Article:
Kilmarnock moved up to seventh place and Hamilton improved to ninth but those were among the few positives which could be drawn from this dour affair.
The unfortunate souls tasked with searching for talking points could do no better than come up with three penalty claims – one for Killie, two for Accies – which referee Euan Anderson chose to ignore.
Kris Boyd went down after being sandwiched by Michael Devlin and Georgios Sarris, Dougie Imrie then plunged to the plastic and Steven Smith handled the ball but was adjudged to have done so involuntarily.
Grant Gillespie made it a very long afternoon for himself when he collected a caution in the fifth minute when he scythed down Jordan Jones as the winger surged past him and he was fortunate to remain on the field when he repeated the offence 12 minutes later.
However, it was Accies who forced the first save of the afternoon midway through the first half when Jamie MacDonald got down low to his right to beat away a low drive from Rakish Bingham.
The hosts were disadvantaged when centre-back Miles Addison, who appeared to have turned his ankle in the build-up to that chance, hobbled off and was replaced by Jonathan Burn.
Ali Crawford is Hamilton’s leading scorer and most influential player but the midfielder failed to hit the target from two excellent shooting positions while Kris Boyd was inches away with a looping header from Jones’ cross. Then came the penalty claims.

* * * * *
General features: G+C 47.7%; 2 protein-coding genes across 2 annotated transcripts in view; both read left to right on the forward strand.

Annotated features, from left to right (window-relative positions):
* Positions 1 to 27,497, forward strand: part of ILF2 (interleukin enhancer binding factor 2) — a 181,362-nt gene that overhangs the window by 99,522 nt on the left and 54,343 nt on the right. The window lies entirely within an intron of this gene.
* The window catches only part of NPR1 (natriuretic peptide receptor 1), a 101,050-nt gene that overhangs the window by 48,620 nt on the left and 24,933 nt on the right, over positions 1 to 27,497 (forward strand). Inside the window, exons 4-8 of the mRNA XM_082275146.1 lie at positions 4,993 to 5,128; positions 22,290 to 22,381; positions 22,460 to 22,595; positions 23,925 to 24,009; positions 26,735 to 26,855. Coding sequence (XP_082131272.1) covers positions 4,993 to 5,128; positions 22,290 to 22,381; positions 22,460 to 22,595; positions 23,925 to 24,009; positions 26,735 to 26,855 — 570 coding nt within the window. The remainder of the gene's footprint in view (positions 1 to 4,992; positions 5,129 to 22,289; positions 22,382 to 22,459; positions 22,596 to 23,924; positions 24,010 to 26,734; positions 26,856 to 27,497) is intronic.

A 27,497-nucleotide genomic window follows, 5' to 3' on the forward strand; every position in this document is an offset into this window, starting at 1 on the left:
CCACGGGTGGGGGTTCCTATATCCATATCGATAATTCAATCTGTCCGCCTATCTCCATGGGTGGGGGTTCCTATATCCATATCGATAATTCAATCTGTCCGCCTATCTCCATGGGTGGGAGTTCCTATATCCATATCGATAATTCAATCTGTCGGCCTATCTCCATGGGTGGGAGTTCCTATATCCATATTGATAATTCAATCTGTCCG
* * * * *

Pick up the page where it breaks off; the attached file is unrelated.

“As far as I’m concerned, it was a penalty,” said Imrie. “I’ve stepped inside their player, I knew he was going to make a tackle and he’s brought me down. It’s black and white but it’s difficult for the referee.
“Kris Boyd also wanted a penalty when he went down and the two incidents were exactly the same. We aren’t going to go down inside the box for nothing, there was contact and I thought his was a penalty as well. If it’s not a penalty then it’s a dive and he has to book me, which he didn’t.”
Bingham missed the best chance of the first half when, unmarked, he headed wide from six yards from a Crawford corner.
Kilmarnock were more purposeful after the interval (they could hardly have been less so) and Woods did well to keep out a venomous volley from the previously anonymous Souleymane Coulibaly.
The goalkeeper then had to leave his penalty area to get a vital block on another shot from the Ivorian but that brief revival soon ended and the home side returned to their torpor.
Jones was the one player who attempted to take on opponents and create openings but he was unable to carry the rest of his team-mates with him on this occasion.
Kris Boyd did have the ball in the net in the 77th minute, instinctively deflecting a shot from substitute Adam Frizzell behind Woods but he was adjudged to be in an offside position as, indeed, he had been for most of the second half.
Gary Dicker had an opportunity to win it but Woods got down well to parry the midfielder’s angled drive. However, that was eclipsed in stoppage time when MacDonald produced a superb reflex save to turn behind a 25-yarder from Massimo Donati.
“When your goalkeeper has to make a wonder save right at the death, it’s a point gained,” said Kilmarnock manager Lee Clark. “I don’t think we deserved to lose but we didn’t deserve to win.”